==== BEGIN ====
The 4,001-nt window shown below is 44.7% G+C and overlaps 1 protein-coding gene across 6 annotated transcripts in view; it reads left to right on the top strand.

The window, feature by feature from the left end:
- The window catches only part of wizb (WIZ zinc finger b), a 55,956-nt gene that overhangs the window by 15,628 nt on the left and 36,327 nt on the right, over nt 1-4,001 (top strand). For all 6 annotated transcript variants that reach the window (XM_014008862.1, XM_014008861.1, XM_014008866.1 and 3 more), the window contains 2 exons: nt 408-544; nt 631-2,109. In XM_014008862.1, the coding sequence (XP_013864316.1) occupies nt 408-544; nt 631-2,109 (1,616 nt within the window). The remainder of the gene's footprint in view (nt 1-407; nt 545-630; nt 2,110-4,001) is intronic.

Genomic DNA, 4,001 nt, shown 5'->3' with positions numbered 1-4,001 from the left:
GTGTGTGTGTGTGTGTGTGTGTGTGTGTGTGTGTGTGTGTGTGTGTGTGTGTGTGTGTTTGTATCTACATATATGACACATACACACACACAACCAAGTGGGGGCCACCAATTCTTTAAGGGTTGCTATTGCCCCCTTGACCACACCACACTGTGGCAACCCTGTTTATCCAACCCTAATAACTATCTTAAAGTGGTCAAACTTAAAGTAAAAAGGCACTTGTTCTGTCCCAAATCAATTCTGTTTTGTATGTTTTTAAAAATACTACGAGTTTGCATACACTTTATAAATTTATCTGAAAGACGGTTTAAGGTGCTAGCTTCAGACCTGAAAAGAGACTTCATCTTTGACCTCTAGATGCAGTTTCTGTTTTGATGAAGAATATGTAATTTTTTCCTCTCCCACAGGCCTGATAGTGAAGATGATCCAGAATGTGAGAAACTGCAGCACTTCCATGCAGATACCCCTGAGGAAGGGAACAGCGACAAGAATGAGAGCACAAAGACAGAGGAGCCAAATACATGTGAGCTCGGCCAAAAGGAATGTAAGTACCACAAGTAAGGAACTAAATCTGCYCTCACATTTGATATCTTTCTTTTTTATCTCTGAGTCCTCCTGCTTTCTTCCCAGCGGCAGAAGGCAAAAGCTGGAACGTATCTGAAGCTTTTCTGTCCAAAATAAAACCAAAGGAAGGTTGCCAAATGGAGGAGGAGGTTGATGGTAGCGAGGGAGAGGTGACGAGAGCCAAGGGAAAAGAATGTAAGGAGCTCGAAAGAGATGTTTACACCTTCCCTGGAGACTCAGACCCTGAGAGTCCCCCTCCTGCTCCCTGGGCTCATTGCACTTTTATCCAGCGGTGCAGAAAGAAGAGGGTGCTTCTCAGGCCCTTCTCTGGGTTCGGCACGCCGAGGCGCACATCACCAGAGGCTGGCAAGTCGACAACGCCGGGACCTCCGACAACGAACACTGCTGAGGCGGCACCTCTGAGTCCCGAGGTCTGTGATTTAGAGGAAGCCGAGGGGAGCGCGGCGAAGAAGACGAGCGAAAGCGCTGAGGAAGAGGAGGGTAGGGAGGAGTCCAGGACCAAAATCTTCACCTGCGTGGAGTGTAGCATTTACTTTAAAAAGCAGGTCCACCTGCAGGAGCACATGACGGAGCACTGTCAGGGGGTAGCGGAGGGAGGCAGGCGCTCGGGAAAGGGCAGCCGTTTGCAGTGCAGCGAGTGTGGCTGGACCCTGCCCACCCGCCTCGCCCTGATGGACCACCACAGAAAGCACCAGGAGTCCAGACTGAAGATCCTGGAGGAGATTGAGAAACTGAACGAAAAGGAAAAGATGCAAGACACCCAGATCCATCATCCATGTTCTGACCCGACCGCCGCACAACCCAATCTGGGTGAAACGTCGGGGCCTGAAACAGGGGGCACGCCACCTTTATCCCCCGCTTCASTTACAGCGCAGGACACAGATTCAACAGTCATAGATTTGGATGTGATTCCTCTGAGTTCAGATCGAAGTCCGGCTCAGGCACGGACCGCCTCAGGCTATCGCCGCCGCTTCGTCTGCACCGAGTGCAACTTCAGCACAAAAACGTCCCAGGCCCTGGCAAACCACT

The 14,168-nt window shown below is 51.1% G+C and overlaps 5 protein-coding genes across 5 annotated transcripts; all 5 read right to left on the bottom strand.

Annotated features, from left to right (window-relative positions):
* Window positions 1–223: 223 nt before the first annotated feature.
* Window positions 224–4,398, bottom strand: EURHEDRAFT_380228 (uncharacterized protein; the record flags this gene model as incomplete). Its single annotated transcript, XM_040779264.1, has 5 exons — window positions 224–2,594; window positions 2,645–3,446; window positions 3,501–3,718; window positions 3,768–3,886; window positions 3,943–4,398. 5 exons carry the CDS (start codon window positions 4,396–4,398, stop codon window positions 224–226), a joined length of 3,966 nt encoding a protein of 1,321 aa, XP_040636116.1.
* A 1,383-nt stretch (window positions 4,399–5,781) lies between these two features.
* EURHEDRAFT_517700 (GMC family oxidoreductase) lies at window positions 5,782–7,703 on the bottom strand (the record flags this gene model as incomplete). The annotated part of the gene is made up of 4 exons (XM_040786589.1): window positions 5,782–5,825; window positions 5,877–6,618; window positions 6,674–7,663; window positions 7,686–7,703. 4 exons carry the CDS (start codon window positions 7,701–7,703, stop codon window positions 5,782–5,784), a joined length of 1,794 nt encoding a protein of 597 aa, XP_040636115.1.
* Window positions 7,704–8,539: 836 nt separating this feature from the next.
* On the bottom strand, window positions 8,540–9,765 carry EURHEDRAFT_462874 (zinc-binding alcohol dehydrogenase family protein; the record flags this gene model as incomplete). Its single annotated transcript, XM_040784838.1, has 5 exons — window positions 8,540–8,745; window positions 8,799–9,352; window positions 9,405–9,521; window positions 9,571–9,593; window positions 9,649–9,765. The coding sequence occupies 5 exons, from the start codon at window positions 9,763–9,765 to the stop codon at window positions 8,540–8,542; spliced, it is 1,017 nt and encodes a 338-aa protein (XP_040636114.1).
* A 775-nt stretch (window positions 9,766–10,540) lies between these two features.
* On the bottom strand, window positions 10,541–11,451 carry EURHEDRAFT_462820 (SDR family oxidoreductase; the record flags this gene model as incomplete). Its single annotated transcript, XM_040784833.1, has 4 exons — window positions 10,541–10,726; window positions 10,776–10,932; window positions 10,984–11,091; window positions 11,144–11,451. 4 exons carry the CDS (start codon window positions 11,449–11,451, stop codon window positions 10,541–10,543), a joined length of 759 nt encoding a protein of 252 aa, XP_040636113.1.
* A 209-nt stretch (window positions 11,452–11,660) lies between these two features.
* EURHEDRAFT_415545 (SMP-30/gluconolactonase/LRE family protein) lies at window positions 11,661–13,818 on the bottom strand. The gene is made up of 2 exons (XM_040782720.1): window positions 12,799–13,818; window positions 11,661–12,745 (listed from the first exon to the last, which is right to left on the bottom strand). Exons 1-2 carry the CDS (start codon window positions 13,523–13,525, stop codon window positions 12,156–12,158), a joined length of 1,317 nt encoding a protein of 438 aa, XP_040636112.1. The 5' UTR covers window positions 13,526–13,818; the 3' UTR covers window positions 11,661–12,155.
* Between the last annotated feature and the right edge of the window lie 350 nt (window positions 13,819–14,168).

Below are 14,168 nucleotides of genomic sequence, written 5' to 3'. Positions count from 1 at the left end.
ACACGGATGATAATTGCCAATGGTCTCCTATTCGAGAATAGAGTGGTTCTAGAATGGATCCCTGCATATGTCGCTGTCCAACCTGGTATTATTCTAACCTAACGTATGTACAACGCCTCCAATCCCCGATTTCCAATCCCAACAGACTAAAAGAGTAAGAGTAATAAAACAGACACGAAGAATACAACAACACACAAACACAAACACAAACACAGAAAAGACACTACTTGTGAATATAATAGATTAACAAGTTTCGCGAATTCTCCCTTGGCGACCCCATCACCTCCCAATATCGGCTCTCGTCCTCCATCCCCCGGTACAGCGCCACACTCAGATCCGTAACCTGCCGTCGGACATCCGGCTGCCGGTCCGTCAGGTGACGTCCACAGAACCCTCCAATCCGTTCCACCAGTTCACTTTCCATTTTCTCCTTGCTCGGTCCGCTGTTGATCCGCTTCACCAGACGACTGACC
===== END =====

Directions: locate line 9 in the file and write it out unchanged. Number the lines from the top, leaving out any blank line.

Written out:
* Window positions 224–4,398, bottom strand: EURHEDRAFT_380228 (uncharacterized protein; the record flags this gene model as incomplete). Its single annotated transcript, XM_040779264.1, has 5 exons — window positions 224–2,594; window positions 2,645–3,446; window positions 3,501–3,718; window positions 3,768–3,886; window positions 3,943–4,398. 5 exons carry the CDS (start codon window positions 4,396–4,398, stop codon window positions 224–226), a joined length of 3,966 nt encoding a protein of 1,321 aa, XP_040636116.1.